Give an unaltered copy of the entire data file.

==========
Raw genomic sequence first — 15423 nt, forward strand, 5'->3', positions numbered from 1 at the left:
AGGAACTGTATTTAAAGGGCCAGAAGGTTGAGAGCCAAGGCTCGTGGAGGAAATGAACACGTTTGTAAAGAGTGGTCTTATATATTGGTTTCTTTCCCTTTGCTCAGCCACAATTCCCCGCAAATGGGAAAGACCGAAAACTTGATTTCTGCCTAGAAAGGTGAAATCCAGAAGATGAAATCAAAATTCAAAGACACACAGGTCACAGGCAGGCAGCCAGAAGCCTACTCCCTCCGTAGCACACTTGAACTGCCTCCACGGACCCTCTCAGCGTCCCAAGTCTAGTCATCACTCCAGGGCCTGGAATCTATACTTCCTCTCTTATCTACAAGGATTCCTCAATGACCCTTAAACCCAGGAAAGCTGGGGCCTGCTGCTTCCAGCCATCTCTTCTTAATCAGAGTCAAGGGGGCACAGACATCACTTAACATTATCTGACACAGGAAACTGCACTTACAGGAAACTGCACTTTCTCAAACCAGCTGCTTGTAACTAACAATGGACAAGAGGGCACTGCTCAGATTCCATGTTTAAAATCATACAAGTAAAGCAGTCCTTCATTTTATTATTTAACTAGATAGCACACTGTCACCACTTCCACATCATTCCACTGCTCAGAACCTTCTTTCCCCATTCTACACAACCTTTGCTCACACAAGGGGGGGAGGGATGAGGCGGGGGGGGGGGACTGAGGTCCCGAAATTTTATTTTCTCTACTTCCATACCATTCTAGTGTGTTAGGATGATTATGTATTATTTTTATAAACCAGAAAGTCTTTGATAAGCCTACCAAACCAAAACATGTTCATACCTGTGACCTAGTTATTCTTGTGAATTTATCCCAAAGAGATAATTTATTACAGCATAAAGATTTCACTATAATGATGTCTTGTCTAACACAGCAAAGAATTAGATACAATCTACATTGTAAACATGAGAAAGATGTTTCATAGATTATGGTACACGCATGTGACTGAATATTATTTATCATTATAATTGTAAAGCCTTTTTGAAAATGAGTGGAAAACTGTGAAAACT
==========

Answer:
Raw genomic sequence first — 15423 nt, forward strand, 5'->3', positions numbered from 1 at the left:
AGGAACTGTATTTAAAGGGCCAGAAGGTTGAGAGCCAAGGCTCGTGGAGGAAATGAACACGTTTGTAAAGAGTGGTCTTATATATTGGTTTCTTTCCCTTTGCTCAGCCACAATTCCCCGCAAATGGGAAAGACCGAAAACTTGATTTCTGCCTAGAAAGGTGAAATCCAGAAGATGAAATCAAAATTCAAAGACACACAGGTCACAGGCAGGCAGCCAGAAGCCTACTCCCTCCGTAGCACACTTGAACTGCCTCCACGGACCCTCTCAGCGTCCCAAGTCTAGTCATCACTCCAGGGCCTGGAATCTATACTTCCTCTCTTATCTACAAGGATTCCTCAATGACCCTTAAACCCAGGAAAGCTGGGGCCTGCTGCTTCCAGCCATCTCTTCTTAATCAGAGTCAAGGGGGCACAGACATCACTTAACATTATCTGACACAGGAAACTGCACTTACAGGAAACTGCACTTTCTCAAACCAGCTGCTTGTAACTAACAATGGACAAGAGGGCACTGCTCAGATTCCATGTTTAAAATCATACAAGTAAAGCAGTCCTTCATTTTATTATTTAACTAGATAGCACACTGTCACCACTTCCACATCATTCCACTGCTCAGAACCTTCTTTCCCCATTCTACACAACCTTTGCTCACACAAGGGGGGGAGGGATGAGGCGGGGGGGGGGGACTGAGGTCCCGAAATTTTATTTTCTCTACTTCCATACCATTCTAGTGTGTTAGGATGATTATGTATTATTTTTATAAACCAGAAAGTCTTTGATAAGCCTACCAAACCAAAACATGTTCATACCTGTGACCTAGTTATTCTTGTGAATTTATCCCAAAGAGATAATTTATTACAGCATAAAGATTTCACTATAATGATGTCTTGTCTAACACAGCAAAGAATTAGATACAATCTACATTGTAAACATGAGAAAGATGTTTCATAGATTATGGTACACGCATGTGACTGAATATTATTTATCATTATAATTGTAAAGCCTTTTTGAAAATGAGTGGAAAACTGTGAAAACT